Course 3: Capital Budgeting Analysis


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1 Excellence in Financial Management Course 3: Capital Budgeting Analysis Prepared by: Matt H. Evans, CPA, CMA, CFM This course provides a concise overview of capital budgeting analysis. This course is recommended for 2 hours of Continuing Professional Education. In order to receive credit, you will need to pass a multiple choice exam which is administered over the internet at A companion toll free course can be accessed by dialing , option 3, ID 752.
2 Chapter 1 The Overall Process Capital Expenditures Whenever we make an expenditure that generates a cash flow benefit for more than one year, this is a capital expenditure. Examples include the purchase of new equipment, expansion of production facilities, buying another company, acquiring new technologies, launching a research & development program, etc., etc., etc. Capital expenditures often involve large cash outlays with major implications on the future values of the company. Additionally, once we commit to making a capital expenditure it is sometimes difficult to backout. Therefore, we need to carefully analyze and evaluate proposed capital expenditures. The Three Stages of Capital Budgeting Analysis Capital Budgeting Analysis is a process of evaluating how we invest in capital assets; i.e. assets that provide cash flow benefits for more than one year. We are trying to answer the following question: Will the future benefits of this project be large enough to justify the investment given the risk involved? It has been said that how we spend our money today determines what our value will be tomorrow. Therefore, we will focus much of our attention on present values so that we can understand how expenditures today influence values in the future. A very popular approach to looking at present values of projects is discounted cash flows or DCF. However, we will learn that this approach is too narrow for properly evaluating a project. We will include three stages within Capital Budgeting Analysis:! Decision Analysis for Knowledge Building! Option Pricing to Establish Position! Discounted Cash Flow (DCF) for making the Investment Decision KEY POINT Do not force decisions to fit into Discounted Cash Flows! You need to go through a threestage process: Decision Analysis, Option Pricing, and Discounted Cash Flow. This is one of the biggest mistakes made in financial management.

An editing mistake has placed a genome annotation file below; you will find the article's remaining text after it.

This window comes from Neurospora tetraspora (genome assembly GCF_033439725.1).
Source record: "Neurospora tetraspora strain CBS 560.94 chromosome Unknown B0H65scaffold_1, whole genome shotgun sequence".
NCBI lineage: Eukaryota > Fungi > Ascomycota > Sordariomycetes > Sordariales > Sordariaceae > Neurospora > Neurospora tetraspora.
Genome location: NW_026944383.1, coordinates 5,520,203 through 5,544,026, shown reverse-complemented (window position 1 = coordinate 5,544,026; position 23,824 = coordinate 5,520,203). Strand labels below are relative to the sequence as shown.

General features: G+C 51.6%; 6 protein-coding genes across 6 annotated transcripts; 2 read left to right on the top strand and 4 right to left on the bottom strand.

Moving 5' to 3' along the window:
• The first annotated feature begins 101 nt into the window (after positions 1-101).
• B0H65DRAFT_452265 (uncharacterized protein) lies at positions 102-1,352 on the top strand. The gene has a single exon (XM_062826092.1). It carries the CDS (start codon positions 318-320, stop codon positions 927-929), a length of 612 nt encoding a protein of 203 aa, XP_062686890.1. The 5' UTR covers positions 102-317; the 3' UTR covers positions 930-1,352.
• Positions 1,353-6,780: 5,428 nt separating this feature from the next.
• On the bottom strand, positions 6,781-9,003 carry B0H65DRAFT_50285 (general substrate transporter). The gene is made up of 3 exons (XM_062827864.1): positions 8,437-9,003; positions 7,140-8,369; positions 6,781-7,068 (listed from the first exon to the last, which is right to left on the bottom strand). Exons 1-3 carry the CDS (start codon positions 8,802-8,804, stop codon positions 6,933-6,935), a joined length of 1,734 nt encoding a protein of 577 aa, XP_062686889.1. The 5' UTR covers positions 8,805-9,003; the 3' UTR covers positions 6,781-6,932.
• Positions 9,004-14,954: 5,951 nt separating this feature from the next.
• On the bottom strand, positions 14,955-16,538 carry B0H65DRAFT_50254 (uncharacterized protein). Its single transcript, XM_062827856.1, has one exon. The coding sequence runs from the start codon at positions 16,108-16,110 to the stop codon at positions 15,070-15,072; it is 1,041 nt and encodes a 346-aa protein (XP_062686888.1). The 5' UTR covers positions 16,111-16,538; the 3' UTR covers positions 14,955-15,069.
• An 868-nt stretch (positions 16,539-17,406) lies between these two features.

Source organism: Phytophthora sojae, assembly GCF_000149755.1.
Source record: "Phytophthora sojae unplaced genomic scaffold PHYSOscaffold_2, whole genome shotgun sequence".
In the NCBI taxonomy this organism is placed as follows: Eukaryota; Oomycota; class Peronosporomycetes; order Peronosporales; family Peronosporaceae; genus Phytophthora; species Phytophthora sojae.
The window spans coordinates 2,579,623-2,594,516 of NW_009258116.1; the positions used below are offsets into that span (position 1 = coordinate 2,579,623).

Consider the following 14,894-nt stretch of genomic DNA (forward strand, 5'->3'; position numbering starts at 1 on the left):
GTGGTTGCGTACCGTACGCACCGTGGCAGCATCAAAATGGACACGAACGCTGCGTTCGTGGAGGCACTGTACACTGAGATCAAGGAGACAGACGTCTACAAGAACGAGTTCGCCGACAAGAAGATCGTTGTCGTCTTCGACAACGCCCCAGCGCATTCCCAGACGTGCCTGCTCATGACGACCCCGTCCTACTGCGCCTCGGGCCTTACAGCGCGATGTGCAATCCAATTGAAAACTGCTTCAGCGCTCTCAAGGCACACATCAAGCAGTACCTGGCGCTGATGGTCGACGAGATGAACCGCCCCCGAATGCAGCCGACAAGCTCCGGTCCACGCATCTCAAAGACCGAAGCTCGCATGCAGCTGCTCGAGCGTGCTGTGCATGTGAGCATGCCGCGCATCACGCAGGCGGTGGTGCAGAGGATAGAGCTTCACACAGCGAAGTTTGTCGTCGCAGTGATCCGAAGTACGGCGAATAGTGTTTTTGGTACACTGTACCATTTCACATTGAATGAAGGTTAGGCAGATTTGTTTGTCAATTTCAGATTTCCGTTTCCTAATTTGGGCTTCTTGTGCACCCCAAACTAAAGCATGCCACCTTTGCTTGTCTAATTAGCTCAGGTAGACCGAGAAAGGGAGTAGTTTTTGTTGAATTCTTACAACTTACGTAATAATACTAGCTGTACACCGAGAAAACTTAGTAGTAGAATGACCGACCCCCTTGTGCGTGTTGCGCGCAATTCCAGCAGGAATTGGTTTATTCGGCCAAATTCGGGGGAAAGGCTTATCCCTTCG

3 Three Stages of Capital Budgeting Level of Uncertainty 100% 80% 60% 40% 20% 0% Decision Analysis Option Pricing $1.00 $2.00 $3.00 Investment Amount DCF Stage 1: Decision Analysis Decisionmaking is increasingly more complex today because of uncertainty. Additionally, most capital projects will involve numerous variables and possible outcomes. For example, estimating cash flows associated with a project involves working capital requirements, project risk, tax considerations, expected rates of inflation, and disposal values. We have to understand existing markets to forecast project revenues, assess competitive impacts of the project, and determine the life cycle of the project. If our capital project involves production, we have to understand operating costs, additional overheads, capacity utilization, and startup costs. Consequently, we can not manage capital projects by simply looking at the numbers; i.e. discounted cash flows. We must look at the entire decision and assess all relevant variables and outcomes within an analytical hierarchy. In financial management, we refer to this analytical hierarchy as the Multiple Attribute Decision Model (MADM). Multiple attributes are involved in capital projects and each attribute in the decision needs to be weighed differently. We will use an analytical hierarchy to structure the decision and derive the importance of attributes in relation to one another. We can think of MADM as a decision tree which breaks down a complex decision into component parts. This decision tree approach offers several advantages:! We systematically consider both financial and nonfinancial criteria.! Judgements and assumptions are included within the decision based on expected values.! We focus more of our attention on those parts of the decision that are important.! We include the opinions and ideas of others into the decision. Group or team decision making is usually much better than one person analyzing the decision. Therefore, our first real step in capital budgeting is to obtain knowledge about the project and organize this knowledge into a decision tree. We can use software programs such as Expert Choice or Decision Pro to help us build a decision tree. 2